Association between common germline genetic variation in 94 candidate genes or regions and risks of invasive epithelial ovarian cancer.
BACKGROUND:Recent studies have identified several single nucleotide polymorphisms (SNPs) in the population that are associated with variations in the risks of many different diseases including cancers such as breast, prostate and colorectal. For ovarian cancer, the known highly penetrant susceptibility genes (BRCA1 and BRCA2) are probably responsible for only 40% of the excess familial ovarian cancer risks, suggesting that other susceptibility genes of lower penetrance exist. METHODS:We have taken a candidate approach to identifying moderate risk susceptibility alleles for ovarian cancer. To date, we have genotyped 340 SNPs from 94 candidate genes or regions, in up to 1,491 invasive epithelial ovarian cancer cases and 3,145 unaffected controls from three different population based studies from the UK, Denmark and USA. RESULTS:After adjusting for population stratification by genomic control, 18 SNPs (5.3%) were significant at the 5% level, and 5 SNPs (1.5%) were significant at the 1% level. The most significant association was for the SNP rs2107425, located on chromosome 11p15.5, which has previously been identified as a susceptibility allele for breast cancer from a genome wide association study (P-trend = 0.0012). When SNPs/genes were stratified into 7 different pathways or groups of validation SNPs, the breast cancer associated SNPs were the only group of SNPs that were significantly associated with ovarian cancer risk (P-heterogeneity = 0.0003; P-trend = 0.0028; adjusted (for population stratification) P-trend = 0.006). We did not find statistically significant associations when the combined data for all SNPs were analysed using an admixture maximum likelihood (AML) experiment-wise test for association (P-heterogeneity = 0.051; P-trend = 0.068). CONCLUSION:These data suggest that a proportion of the SNPs we evaluated were associated with ovarian cancer risk, but that the effect sizes were too small to detect associations with individual SNPs.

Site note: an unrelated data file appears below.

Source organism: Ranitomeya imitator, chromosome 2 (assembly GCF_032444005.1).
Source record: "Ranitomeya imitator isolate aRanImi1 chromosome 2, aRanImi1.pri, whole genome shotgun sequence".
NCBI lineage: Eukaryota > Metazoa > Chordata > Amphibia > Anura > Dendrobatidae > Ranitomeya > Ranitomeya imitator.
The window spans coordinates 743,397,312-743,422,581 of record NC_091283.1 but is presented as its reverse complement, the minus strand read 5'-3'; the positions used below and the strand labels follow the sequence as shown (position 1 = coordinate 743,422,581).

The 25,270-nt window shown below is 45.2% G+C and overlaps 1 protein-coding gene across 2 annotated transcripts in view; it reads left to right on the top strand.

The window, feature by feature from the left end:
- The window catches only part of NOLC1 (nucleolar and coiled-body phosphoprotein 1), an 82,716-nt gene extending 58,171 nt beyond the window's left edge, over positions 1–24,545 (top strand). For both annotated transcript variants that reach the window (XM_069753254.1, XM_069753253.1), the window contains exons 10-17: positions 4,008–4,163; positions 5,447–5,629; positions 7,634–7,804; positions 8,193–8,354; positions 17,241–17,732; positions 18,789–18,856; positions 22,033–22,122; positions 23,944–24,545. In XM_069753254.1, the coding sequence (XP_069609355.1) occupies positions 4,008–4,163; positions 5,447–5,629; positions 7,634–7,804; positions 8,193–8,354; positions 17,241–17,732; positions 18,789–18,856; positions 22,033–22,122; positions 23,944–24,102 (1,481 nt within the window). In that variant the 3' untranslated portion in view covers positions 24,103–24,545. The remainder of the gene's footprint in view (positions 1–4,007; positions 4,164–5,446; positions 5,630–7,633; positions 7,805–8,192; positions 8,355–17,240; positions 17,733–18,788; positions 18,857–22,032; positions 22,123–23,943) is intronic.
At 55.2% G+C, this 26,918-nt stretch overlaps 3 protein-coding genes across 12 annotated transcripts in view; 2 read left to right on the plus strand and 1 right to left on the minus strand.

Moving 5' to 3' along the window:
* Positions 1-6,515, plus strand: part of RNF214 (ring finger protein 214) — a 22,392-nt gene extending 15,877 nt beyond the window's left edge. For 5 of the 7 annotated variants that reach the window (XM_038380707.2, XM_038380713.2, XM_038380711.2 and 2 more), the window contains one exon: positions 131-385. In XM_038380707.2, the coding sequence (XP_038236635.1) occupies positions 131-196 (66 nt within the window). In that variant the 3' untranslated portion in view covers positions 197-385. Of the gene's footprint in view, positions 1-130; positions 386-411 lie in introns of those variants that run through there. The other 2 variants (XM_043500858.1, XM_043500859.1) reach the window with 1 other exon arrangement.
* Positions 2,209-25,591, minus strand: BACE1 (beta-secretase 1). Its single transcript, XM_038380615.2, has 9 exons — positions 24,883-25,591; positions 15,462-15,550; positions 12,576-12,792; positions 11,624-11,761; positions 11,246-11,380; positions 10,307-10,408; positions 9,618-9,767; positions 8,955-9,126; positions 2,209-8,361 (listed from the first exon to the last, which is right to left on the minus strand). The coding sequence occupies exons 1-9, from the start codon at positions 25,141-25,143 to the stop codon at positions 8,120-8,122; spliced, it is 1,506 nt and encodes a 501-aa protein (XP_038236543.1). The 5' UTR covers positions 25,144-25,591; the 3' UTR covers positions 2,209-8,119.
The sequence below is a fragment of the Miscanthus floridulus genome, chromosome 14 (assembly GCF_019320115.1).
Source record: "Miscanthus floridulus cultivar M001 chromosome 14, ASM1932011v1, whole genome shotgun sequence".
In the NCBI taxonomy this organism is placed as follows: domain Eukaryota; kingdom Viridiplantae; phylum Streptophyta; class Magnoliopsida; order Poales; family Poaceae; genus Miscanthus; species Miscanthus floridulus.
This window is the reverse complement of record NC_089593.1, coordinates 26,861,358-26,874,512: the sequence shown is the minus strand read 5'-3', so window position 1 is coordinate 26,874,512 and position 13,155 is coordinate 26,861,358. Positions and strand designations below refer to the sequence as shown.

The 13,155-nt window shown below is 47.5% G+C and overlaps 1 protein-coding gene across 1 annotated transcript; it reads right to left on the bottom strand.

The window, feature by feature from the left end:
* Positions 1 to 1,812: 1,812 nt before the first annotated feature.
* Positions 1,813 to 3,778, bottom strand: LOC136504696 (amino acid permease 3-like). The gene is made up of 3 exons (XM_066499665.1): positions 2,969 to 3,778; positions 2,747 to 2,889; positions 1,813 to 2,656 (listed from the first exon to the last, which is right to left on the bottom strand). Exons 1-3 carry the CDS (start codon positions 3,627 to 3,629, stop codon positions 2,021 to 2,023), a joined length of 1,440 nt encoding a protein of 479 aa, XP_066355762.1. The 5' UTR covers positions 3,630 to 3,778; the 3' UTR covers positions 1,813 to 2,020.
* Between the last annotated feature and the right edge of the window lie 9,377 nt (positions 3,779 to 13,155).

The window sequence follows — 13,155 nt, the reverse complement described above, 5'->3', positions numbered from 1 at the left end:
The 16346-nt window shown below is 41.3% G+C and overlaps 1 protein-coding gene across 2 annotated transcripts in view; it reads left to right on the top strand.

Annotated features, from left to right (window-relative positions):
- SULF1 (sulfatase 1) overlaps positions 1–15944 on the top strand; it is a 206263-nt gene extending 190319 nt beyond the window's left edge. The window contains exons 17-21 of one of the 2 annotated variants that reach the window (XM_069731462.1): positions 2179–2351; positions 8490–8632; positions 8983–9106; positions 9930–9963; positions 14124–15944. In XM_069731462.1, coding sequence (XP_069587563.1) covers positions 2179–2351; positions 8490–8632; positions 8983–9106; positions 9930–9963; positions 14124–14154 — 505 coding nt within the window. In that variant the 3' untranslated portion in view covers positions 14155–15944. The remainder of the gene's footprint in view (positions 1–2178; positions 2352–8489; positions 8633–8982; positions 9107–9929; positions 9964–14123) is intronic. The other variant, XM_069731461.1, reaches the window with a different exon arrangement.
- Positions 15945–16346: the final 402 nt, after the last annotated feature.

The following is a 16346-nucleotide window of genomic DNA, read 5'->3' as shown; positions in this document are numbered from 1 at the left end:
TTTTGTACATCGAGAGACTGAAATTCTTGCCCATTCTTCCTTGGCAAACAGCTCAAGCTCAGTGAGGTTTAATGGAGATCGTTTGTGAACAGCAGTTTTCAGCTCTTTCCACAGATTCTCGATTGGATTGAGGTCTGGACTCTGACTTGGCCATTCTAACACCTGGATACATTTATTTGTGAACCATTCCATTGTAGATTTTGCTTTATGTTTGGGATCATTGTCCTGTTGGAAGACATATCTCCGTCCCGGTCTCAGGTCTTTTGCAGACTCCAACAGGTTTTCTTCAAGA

Quaye, L; Tyrer, J; Ramus, SJ; Song, H; Wozniak, E; DiCioccio, RA; McGuire, V; Høgdall, E; Høgdall, C; Blaakaer, J; Goode, EL; Schildkraut, JM; Easton, DF; Krüger-Kjaer, S; Whittemore, AS; Gayther, SA; Pharoah, PDP
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